A six-acre site fronting Jacks Lake in Clermont is expected to become home to a 70-unit senior living project that could help alleviate central Florida’s shortage of affordable housing.
Provident Housing Solutions of Apopka has applied for environmental permits to construct an 11-building complex using federal and state funding. Provident is led by Steve Smith, the founder and former head of New Beginnings, a faith-based nonprofit serving the area’s homeless, hungry and poor.
“There is nothing reasonably priced out there for seniors. That’s what spurred the idea,” said Smith. “Demand exceeds supply for affordable housing.”
Clermont Ridge Senior Villas would run from Hunt Trace Boulevard on the south to the lakefront on the north, just west of Oakley Seaver Drive. The one-bedroom townhouse-style apartments would be a minimum of 630 square feet.
Tenants would be restricted to age 62 and older and would pay rents about 40 percent below market rates. For assisted housing, nonprofit owners accept restrictions on tenant incomes and rents in exchange for government subsidies such as the Low Income Housing Tax Credit, the State Apartment Incentive Loan, or SAIL, and federal Housing and Urban Development mortgages and rental assistance. Private activity bond financing is also a strategy from state and local housing finance authorities.
Smith said the $14 million cost of the project will be covered by $11 million in federal funding and $3 million in state funding, all of which has been secured. September is the target date for construction.
Last year, Smith opened Woodwinds, a complex on South Grand Highway and Hunt Street. That facility has 24 one-bedroom, 48 two-bedroom, and 24 three-bedroom units and was the first affordable-housing complex built in Clermont in 17 years.
“The city is happy to expand affordable housing options in Clermont,” said City Manager Darren Gray. “We know that it’s one of the highest priorities in Central Florida, and we are actively working on ways to tackle it. Steve Smith launched a very successful affordable housing project in the city with Woodwinds, and we have encouraged him to do more projects like it.”
Smith serves on the MidFlorida Homeless Coalition board and Lake County’s Affordable Housing Advisory Committee. He said 550 seniors are now living in poverty in Clermont alone, and his projects address a growing problem in Florida.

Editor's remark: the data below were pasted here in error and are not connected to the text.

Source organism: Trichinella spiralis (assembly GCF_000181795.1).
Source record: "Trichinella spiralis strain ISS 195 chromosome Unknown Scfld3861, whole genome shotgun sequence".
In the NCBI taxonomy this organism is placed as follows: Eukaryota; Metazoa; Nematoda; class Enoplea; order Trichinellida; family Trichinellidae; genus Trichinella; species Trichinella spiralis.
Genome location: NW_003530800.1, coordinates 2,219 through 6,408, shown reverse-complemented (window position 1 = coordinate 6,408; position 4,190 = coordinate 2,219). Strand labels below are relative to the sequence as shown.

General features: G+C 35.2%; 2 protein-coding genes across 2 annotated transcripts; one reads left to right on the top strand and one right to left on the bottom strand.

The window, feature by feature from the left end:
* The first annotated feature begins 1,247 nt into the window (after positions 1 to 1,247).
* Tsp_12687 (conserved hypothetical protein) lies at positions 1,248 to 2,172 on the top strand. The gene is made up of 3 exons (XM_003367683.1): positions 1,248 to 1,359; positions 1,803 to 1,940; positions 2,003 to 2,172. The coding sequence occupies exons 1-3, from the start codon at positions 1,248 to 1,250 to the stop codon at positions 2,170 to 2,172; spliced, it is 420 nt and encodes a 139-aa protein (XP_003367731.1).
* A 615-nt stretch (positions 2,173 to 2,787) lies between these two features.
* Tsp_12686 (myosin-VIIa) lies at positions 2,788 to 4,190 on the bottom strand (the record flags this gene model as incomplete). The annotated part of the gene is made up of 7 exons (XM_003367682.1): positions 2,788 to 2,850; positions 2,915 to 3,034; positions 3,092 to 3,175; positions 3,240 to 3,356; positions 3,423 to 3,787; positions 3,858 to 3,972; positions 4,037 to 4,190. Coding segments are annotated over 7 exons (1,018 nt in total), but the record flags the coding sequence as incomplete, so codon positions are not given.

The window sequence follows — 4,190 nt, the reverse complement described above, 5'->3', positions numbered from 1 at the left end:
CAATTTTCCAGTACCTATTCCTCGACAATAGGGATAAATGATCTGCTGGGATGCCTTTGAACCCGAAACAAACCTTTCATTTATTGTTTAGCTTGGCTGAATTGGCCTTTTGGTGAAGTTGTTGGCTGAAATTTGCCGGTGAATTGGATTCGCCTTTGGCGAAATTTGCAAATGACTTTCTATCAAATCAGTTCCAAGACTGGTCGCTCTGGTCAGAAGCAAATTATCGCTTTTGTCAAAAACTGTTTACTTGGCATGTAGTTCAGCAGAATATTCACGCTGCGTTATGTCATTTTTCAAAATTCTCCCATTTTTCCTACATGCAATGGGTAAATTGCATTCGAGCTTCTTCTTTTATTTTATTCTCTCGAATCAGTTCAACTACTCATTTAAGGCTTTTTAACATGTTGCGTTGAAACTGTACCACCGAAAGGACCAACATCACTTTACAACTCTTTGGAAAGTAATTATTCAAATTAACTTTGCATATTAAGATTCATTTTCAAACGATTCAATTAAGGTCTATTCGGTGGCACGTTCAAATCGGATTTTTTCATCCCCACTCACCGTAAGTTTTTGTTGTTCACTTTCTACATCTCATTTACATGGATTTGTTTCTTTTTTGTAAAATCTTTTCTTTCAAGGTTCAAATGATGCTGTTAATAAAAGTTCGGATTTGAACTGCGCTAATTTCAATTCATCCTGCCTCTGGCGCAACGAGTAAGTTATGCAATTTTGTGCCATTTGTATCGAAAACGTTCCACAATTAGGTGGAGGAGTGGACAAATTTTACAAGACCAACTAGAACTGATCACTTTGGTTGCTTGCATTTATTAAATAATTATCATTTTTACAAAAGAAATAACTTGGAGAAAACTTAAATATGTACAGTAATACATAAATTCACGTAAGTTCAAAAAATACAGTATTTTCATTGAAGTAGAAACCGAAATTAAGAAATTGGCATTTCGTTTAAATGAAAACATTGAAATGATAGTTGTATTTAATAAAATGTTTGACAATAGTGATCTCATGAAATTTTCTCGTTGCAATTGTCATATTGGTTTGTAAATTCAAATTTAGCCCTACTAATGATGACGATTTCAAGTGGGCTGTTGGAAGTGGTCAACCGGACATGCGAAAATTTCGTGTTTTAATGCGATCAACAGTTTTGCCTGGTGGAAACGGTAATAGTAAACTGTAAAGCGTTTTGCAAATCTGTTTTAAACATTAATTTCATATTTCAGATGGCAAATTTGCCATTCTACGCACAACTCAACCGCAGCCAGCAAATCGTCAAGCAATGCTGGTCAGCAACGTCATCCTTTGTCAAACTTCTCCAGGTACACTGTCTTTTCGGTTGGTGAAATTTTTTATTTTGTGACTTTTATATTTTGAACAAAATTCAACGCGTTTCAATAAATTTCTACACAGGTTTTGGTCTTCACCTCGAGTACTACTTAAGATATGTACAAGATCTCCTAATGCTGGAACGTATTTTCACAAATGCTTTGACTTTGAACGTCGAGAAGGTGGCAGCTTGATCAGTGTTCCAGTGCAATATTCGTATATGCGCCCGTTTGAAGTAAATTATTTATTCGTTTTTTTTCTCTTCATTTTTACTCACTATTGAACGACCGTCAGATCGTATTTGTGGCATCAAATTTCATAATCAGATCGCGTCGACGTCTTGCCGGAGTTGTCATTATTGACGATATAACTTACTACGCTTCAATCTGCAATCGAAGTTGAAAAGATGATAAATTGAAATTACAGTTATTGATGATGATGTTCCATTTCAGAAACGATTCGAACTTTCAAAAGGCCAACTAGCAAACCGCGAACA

In a report on affordable rental housing trends for the Orlando Metropolitan Statistical Area, which includes Orange, Osceola, Seminole and Lake counties, the Shimberg Center for Housing Studies at the University of Florida stated that “the growth in older households is not expected to slow any time soon. The Shimberg Center projects that the region will add 43,960 renter households age 65-plus between 2015 and 2040.”
But it’s not just a local issue. In another 2017 report, “Affordable Housing for Older Adults: The Florida Picture,” the Shimberg Center concludes, “As the number of people aged 65 and over in Florida continues to increase over the coming years, there will be an increased need for both the preservation and construction of additional affordable housing for this population.”
The center cites a shortage of 900,000 affordable housing units statewide.
At Clermont Ridge, the complex will feature a clubhouse and a pool with “lots of activities to try to keep the seniors as healthy as we can,” Smith said. There's also a gazebo on the northern edge of the property, overlooking a decorative pond and the lakefront.
Blue Sky Communities is Provident’s construction partner on the project. The civil engineer is Highland Engineering Inc. of Orlando, with Ekistics Design Studio of Tampa handling environmental. The architect is Powell Studio Architecture of Clermont, and the landscape architect is Dark Moss Landscape Architecture of Tampa. The surveyor is L&S Diversified Professional Surveyors and Mappers of Maitland.
Smith said he’s waiting for approvals for a workforce housing complex in Lakeland and is working to secure additional sites for affordable housing.
“Money’s not the issue,” he said. “Any money we’ve made in these developments, we’ve put right back into other projects. We’re not here to make money, but to reinvest and to create more.”